Many U.S. cities take culinary pride in a specific dish, Chicago the deep dish pizza, New Orleans the po’ boy, New York the ideal slice and so on. In Philly for the weekend to see my friend GG compete in his 52nd triathlon, the debate over where the best Philly cheesesteak was a hot topic. Located across the street from one another, Pat’s and Geno’s do battle every day, 24 hours a day, for the title of best cheesesteak. The rivalry is fierce, and residents take sides as they do in New York over the best pizza pie, Grimaldi’s or Lombardi’s.
While many other establishments make their own versions of cheesesteaks and hoagies, the mere mention of eating a cheesesteak any where else is considered sheer blasphemy. After a late nite house party, I headed down with a new friend, Julian, to a raucous stomping ground of hungry patrons. It was almost four am, yet there was a formidable line at Pat’s. Looking over at Geno’s, there was much ado about nothing. “That’s because Pat’s is the best, and Pat’s was here first,” a native chimed in.
Geno’s looked like it belonged on Coney Island with the bright lights and big glitz of Vegas. Pat’s was more subdued, sporting an aluminum diner façade and steely cool vibe. The excitement could not be contained. The line was electric, tongues were salivating. “You have to know how to order,” my line mate declared, her enthusiasm unabashed. Cynthia was her name, a pretty Italian woman who had just had a night on the town with her friend Anna. “You have to say wiz with of wiz without,” Cynthia instructed. The “wiz” being cheese wiz, of course, and the “with” signifying onions. I had my moment, ordered and received my hero of gold.
There was a scramble for a table, but my new friends saved us seats. There really was no speaking from that point on, just incredulous looks of glee and satisfaction. Cynthia and I basically inhaled our sandwiches. I almost went for number two, if not for the line. We chatted about travel and told stories, and enjoyed the starry night. All walks of life were in queue, all races and classes represented, all united by the hunger of Philly’s best. The city of brotherly love was manifest, all over a cheesesteak.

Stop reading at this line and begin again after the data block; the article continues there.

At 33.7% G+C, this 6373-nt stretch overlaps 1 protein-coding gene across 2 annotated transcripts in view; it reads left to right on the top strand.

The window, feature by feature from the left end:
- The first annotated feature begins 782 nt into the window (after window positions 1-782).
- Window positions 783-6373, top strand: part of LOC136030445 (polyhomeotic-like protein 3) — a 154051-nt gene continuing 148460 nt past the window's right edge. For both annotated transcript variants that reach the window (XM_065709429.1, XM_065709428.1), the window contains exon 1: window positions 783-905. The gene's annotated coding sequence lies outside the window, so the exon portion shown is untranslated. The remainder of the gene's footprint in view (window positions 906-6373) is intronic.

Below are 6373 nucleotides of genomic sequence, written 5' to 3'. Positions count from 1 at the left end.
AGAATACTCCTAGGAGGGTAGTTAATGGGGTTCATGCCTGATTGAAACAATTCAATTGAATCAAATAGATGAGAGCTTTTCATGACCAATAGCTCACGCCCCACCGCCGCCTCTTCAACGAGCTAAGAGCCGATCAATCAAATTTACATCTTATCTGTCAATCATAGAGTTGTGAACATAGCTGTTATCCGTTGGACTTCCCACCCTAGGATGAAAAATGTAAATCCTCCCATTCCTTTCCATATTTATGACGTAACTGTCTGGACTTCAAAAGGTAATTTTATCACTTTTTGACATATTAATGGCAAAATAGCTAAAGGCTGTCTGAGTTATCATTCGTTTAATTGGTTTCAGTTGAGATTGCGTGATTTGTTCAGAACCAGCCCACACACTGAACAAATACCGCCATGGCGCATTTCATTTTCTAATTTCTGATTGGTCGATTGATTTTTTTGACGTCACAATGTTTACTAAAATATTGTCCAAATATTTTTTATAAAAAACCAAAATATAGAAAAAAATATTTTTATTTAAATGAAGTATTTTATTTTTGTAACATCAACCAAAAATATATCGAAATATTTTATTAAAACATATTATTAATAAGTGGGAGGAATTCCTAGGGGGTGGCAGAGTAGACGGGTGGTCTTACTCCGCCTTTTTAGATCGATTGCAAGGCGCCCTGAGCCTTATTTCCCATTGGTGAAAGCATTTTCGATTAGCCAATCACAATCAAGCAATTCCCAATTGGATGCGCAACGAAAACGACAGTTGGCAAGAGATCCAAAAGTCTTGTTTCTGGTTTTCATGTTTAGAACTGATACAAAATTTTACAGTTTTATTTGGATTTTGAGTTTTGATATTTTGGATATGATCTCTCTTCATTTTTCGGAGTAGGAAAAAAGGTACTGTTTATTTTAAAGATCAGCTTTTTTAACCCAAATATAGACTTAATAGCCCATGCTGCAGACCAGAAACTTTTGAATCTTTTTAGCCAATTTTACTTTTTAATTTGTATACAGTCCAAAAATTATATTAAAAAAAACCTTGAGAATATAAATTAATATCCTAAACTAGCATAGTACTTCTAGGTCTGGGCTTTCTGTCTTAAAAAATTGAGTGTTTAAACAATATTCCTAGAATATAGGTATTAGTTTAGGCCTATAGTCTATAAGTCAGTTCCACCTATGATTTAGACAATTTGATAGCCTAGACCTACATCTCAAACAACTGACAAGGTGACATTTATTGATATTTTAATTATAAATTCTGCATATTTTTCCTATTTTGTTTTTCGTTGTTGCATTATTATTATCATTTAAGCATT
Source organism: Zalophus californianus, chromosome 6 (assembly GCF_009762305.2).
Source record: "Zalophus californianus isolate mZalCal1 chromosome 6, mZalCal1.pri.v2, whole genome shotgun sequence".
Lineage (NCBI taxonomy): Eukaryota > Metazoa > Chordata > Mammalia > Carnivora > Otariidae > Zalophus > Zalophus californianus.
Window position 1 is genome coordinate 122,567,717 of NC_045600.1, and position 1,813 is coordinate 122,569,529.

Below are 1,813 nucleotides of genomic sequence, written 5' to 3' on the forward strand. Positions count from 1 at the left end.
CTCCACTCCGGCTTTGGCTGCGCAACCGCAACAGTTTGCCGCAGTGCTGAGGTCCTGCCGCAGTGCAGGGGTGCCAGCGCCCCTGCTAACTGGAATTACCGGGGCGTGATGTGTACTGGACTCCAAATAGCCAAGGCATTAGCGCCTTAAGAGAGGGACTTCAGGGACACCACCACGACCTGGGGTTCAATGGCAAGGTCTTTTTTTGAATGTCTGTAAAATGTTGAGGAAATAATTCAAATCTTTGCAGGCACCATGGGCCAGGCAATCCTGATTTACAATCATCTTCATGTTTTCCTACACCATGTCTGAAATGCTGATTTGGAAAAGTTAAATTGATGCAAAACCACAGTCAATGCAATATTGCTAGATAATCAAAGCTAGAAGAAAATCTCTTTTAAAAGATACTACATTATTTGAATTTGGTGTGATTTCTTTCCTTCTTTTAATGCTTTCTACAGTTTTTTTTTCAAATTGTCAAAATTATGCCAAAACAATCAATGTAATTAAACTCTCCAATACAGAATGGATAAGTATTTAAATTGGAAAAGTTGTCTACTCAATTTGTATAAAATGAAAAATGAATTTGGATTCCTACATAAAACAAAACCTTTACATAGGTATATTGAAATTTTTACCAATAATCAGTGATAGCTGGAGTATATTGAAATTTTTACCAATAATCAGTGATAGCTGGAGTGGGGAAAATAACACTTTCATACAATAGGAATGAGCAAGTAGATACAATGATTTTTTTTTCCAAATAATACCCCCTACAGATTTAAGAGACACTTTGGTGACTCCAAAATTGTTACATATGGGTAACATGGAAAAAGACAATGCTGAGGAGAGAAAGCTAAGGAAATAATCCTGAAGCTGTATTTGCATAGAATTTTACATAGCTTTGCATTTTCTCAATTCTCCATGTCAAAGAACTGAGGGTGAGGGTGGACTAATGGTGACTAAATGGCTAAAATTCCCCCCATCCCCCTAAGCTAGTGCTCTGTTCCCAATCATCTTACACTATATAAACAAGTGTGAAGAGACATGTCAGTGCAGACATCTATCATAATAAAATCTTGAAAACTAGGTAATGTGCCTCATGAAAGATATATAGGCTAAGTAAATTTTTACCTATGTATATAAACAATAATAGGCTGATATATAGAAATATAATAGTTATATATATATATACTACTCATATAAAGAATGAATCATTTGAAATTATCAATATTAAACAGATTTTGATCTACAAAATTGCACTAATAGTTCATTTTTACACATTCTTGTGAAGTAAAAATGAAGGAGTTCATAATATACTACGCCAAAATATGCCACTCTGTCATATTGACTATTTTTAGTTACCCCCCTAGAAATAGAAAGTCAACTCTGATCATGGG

I could not imagine Geno’s being better, but I decided to give it a try the next day. Without going into too much detail, in fact I can’t really put my finger on it, the slight edge goes to Pat’s, maybe because it was my first love, or perhaps because as Cynthia opined, “The bread is just much fresher.” I found the bread to be of similar quality. The differences are in the cut and flavor the meats. At Geno’s the meat is sliced thin. At Pat’s the meat is served in chunks. At Geno’s I found the sauce to be a little watery. At Pat’s everything was just right. You can’t argue taste. Those who love Geno’s are just as correct as those who love Pat’s. For me it’s Pat’s and that’s all she wrote.
Back in New York, I am savoring a cheesesteak, and the joints that sell it here don’t really cut it. I’ll try to make my own, but until the next time, I’ll be dreaming of Pat’s.